Hack every 8 minutes: Australia, COVID-19 and the cybercrime pandemic

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Australian organisations reported an incident of cyber crime once every eight minutes last year, as criminals sought to extort businesses for their money, exploit the COVID-19 crisis, and disrupt essential services and critical infrastructure. 

Key takeaways

  • Australian Cyber Security Centre has released its annual report for the 2020-21 financial year: a highly anticipated and relevant collection of data on cybercrime
  • Cybercrime grew by more than 15% in financial year 2020-2021
  • Total losses equalled a whopping $33 billion
  • 15% jump in ransomware attacks in Australia over the period


Australian organisations reported an incident of cyber crime once every eight minutes last year, as criminals sought to extort businesses for their money, exploit the COVID-19 crisis, and disrupt essential services and critical infrastructure. 

The Australian Cyber Security Centre revealed in its annual report for the 2020-21 financial year that reports of cyber crime had grown 13 percent to more than 67,500 incidents. 

Total losses equalled a whopping $33 billion. And these are just the ones we know about.

More than half of these incidents were considered to be “substantial” in severity and impact, the ACSC said, where the result had been things like data theft or services rendered offline. Around a quarter involved critical infrastructure or essential services. 

The increasing frequency of this criminal activity is at least partially thanks to the evolution of cyber crime-for-hire models like ransomware-as-a-service that give less skilled or resourced crims the ability to hack organisations despite their limitations. 

In fact, ransomware was one of the most common types of cyber attack seen by the ACSC over the past year: the agency recorded a 15% jump in ransomware reports to 500 incidents over 2020-21.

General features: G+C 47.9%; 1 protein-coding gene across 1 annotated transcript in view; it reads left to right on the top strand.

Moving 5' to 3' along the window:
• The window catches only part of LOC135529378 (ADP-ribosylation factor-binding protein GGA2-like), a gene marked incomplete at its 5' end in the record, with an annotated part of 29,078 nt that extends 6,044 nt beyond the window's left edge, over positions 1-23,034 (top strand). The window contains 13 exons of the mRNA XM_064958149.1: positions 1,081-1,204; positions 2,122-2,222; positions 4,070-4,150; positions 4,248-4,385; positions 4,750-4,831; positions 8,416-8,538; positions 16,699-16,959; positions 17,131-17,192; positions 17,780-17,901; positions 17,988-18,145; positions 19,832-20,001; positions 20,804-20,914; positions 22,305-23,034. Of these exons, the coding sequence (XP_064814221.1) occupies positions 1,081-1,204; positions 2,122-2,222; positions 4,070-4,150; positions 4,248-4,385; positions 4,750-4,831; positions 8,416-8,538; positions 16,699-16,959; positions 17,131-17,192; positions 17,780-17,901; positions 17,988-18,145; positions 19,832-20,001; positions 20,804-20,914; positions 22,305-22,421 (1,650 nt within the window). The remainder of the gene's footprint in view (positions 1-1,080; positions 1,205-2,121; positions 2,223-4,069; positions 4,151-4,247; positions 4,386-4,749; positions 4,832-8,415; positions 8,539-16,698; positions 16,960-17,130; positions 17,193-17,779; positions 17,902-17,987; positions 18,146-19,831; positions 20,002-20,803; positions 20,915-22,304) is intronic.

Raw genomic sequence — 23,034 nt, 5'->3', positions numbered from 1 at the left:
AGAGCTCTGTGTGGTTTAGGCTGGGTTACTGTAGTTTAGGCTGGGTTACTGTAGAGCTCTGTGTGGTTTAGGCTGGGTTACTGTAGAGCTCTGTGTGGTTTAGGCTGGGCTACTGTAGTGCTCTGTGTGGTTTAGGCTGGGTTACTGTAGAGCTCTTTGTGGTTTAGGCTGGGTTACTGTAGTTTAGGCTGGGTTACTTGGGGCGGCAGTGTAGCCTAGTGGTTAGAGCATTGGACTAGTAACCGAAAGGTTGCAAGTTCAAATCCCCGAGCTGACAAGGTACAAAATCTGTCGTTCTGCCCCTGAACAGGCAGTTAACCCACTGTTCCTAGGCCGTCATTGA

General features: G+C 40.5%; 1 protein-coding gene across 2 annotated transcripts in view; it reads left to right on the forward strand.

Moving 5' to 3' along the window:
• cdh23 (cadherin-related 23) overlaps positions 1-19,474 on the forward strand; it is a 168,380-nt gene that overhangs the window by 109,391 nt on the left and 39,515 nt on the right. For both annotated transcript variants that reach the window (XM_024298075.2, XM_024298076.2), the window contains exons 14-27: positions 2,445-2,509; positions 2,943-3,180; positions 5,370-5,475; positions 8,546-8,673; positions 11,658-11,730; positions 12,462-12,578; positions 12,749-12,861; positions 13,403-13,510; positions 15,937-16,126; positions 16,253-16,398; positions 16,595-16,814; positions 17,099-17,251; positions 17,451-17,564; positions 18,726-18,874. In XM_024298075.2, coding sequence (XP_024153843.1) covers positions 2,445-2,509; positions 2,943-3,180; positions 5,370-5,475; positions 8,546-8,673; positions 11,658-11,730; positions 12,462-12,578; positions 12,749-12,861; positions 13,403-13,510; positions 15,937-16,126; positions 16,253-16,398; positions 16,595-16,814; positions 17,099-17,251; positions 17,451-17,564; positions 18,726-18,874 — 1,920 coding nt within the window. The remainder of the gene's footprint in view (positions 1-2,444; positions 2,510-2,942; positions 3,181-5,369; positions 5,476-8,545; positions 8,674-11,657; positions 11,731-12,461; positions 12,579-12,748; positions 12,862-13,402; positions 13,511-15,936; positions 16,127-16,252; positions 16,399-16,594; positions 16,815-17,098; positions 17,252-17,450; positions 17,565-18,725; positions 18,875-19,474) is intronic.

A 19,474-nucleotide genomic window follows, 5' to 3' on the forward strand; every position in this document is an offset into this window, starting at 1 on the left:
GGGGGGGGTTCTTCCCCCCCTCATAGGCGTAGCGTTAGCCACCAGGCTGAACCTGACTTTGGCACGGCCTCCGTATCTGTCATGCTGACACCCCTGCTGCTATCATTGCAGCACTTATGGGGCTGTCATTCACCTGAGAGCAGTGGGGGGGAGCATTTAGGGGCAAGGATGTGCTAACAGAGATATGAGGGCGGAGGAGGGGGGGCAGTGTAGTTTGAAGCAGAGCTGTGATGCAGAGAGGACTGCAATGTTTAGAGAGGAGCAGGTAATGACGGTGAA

“This increase has been associated with an increasing willingness of criminals to extort money from particularly vulnerable and critical elements of society,” the ACSC said. 

“Ransom demands by cyber criminals ranged from thousands to millions of dollars, and their access to dark web tools and services improved their capabilities. Extortion tradecraft evolved, with criminals combining the encryption of victim networks with threats to release or on-sell stolen sensitive data and damage the victim’s reputation.” 

Cyber criminals are also more rapidly making use of security vulnerabilities in systems and products, sometimes exploiting them within hours of the flaws being publicly disclosed. Often large numbers of organisations were compromised through exploitation of the same vulnerability at around the same time, the ACSC found. 

Similarly, supply chains remain a favoured attack vector: targeting one vendor of software or services provides a way to also compromise large numbers of that vendor’s customers. This was made starkly evident in a number of cases like the Solar Winds and Kaseya hacks, as just two examples. 

“The threat from supply chain compromises remains high – it is difficult for both vendors and their customers to protect their networks against well-resourced actors with the ability to compromise widely used software products,” the ACSC said. 

One of the less talked about but more considerable menaces, business email compromise (BEC), continues to present “a major threat” to Australian organisations, especially with the increase in remote work, the agency found.